Power Play

Putting Minnesota on the map with a national title was the easy part. For the Gopher women's hockey team, sustaining that reputation is the challenge.

Toward the end of the game, Killewald is pulled from the goal, and Minnesota has six of its best scorers--Muzerall, Kennedy, Clarke, Olson, Ambria Thomas, and Ronda Curtin--peppering the Wisconsin goalie, but to no avail: Time runs out, and the Gophers have dropped another game.

A week later the NCAA will announce the bids for the inaugural Frozen Four. The tournament is to be held in the Twin Cities, a nod to Mariucci Arena, the quick ascension of the Gopher program, the 25 years Laura Halldorson has dedicated to the game, and the national title these players won last year. When the four teams who will vie for a national title are announced, the Gophers--whose late season slide pulled them down to as far as sixth in the nation in some rankings--will be left out in the cold.

 

At the end of what turns out to be her final game as a Gopher, Muzerall stands at the net, her face shield up, gasping for air and dousing herself with Killer's holy water. The rink is small enough that she can be heard violating Halldorson's swearing ban. "Shit, shit. Fuck them. Shit."

As much as nights like this one indicate that no matter who plays it, hockey is a blood sport, it is also very much a game. Hang around Muzzy long enough and she'll tell you how much that game has meant to her, but she'll also let you know that she's conflicted about why, at this point in her life, she's still playing. "No one understands how it goes when you are young," she will say. "Suddenly you say, 'Oh my god, I'm gonna be out in the real world. What am I gonna do?'"

Muzzy will reflect on how good hockey has been for her, how she needed to grow up and get out of Streetsville. She'll talk about how she has found the best friends in the world playing hockey, but it's been hard to keep those friendships because it's been so transitory, so geared toward being a great hockey player and nothing else.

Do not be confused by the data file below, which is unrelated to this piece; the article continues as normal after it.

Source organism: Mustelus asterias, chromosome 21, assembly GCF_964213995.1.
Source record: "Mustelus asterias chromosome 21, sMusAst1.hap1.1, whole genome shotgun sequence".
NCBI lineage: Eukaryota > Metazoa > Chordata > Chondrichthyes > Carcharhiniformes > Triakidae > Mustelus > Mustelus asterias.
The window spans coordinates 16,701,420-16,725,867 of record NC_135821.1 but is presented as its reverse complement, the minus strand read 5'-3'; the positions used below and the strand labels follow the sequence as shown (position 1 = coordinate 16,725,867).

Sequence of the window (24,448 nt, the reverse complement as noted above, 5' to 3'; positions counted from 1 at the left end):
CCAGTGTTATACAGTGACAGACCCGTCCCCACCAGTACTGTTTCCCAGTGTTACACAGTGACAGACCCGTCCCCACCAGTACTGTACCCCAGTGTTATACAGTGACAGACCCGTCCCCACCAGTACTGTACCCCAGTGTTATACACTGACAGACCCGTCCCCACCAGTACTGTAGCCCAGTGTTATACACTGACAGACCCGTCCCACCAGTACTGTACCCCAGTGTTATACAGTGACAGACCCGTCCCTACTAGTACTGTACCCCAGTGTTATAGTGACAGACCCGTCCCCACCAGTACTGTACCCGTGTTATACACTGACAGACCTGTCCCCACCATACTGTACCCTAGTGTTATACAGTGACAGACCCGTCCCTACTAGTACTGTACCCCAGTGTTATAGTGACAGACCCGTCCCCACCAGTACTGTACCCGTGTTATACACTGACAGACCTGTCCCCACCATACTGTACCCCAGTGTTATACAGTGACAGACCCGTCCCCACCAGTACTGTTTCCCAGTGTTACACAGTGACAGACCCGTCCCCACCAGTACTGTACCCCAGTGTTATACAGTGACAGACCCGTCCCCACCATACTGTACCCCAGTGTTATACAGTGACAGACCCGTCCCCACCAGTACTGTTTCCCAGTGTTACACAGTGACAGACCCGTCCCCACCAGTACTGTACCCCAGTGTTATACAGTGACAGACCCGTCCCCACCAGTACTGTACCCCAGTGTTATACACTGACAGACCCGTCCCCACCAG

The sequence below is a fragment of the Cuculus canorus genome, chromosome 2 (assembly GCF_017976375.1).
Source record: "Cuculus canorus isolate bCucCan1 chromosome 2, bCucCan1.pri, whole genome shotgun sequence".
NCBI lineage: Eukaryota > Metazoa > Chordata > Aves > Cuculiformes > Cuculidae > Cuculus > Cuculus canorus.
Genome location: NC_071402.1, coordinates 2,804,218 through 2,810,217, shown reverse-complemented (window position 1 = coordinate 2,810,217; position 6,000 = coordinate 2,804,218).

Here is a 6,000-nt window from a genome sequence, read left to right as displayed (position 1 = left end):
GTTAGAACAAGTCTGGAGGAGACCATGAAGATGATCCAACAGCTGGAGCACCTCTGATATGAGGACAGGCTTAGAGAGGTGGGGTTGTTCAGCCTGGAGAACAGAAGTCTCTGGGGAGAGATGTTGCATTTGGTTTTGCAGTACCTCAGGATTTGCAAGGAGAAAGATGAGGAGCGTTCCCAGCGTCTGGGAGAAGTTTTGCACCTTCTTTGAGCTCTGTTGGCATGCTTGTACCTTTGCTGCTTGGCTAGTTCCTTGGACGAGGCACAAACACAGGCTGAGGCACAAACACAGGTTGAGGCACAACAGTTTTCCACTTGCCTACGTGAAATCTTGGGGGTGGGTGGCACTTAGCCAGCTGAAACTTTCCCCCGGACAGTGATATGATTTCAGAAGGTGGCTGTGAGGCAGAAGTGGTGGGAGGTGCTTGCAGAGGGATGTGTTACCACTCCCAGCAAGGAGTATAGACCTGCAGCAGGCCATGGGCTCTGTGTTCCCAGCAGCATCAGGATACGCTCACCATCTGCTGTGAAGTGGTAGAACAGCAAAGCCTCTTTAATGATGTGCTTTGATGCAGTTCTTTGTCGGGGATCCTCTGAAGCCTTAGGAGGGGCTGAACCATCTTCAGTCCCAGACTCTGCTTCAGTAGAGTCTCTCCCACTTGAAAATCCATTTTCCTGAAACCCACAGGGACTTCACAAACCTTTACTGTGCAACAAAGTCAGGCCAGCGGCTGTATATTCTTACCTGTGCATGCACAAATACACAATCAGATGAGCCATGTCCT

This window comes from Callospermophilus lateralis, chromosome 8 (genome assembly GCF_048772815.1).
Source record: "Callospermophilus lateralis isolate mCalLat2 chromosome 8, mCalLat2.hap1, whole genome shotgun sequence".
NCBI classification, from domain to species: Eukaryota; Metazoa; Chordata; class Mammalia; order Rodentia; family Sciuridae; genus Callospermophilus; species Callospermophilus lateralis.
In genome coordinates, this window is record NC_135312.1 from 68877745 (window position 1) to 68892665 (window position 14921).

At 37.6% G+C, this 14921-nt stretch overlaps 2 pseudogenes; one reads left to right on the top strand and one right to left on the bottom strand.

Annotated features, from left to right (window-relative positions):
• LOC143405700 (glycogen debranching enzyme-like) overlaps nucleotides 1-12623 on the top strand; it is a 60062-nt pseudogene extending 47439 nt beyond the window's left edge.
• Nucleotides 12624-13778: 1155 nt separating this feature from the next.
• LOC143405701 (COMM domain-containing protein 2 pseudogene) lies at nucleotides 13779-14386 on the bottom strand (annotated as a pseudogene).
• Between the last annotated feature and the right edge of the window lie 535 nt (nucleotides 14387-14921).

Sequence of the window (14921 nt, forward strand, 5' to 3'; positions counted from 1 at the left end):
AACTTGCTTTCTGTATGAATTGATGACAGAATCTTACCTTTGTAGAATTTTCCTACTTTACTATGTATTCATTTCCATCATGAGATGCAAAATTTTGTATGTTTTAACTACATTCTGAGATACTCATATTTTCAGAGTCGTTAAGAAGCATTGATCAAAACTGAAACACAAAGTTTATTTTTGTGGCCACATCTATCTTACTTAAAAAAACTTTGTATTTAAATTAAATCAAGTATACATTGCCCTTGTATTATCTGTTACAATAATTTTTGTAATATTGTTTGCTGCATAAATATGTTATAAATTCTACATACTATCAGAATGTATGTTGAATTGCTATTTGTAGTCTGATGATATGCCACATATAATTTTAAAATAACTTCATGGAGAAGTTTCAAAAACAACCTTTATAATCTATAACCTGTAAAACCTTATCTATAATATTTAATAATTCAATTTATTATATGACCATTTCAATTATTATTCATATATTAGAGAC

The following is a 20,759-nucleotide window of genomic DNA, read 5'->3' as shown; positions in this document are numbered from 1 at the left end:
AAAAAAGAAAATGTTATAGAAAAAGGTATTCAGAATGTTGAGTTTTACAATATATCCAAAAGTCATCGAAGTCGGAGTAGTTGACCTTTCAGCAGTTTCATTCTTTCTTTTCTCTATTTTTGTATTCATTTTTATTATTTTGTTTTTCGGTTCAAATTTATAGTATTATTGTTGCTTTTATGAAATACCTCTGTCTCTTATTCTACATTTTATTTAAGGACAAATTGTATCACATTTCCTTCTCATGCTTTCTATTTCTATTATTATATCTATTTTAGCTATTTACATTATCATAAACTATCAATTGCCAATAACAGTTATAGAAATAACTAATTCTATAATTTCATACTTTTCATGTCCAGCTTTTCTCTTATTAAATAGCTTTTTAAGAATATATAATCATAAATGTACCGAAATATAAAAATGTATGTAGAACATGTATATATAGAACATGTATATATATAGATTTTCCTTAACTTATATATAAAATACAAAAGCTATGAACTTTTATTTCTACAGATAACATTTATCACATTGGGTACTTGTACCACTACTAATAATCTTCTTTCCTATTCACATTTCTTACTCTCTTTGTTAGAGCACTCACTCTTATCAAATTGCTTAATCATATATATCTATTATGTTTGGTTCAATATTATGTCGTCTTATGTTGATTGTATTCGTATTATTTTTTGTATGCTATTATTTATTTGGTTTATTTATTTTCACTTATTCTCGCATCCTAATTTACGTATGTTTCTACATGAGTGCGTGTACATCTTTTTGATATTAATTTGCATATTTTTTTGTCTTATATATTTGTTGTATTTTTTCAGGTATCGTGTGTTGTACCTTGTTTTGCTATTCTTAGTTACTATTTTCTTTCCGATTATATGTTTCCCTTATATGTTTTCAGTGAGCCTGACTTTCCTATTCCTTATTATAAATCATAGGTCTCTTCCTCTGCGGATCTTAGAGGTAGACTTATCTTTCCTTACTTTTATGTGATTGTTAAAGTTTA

Muzzy will talk about how happy she is to take La Toya Clarke--one of two black women in college hockey--under her wing, and how they related to each other because they both came from outside of Toronto and were raised by single mothers. She'll tell you how wonderful Laura Halldorson has been to her, and she'll talk about how her teammates picked her up this season.

"It's been an emotional roller coaster, and I didn't feel very good about myself," she'll say. "I didn't know what to do about this thing that I had based my life on that was failing me." And here the iconoclast will get a little misty at the concept of leaving a team that she helped build.

"Nineteen years is long time to be playing hockey," she'll say. "It's my life. It's my identity. When I don't have that, I feel like I'm gonna be lost. I'm not gonna know who Nadine Muzerall is anymore."

All of these doubts have plagued Nadine Muzerall as her last season with the Gophers winds down. At the end of the loss to Wisconsin, it's hard not to imagine that Muzzy is rolled up in the complex emotions that accompany defeat, doubtless contemplating life after hockey. But, being Muzzy, she puts down the holy water, shrugs off whatever is bothering her, and turns to join her teammates, who are shaking hands with the Wisconsin players. On her way, though, she looks over her shoulder at the adjacent practice rink. Through the windows, on the other side, a group of about ten girls is going through the motions, learning how to figure skate.

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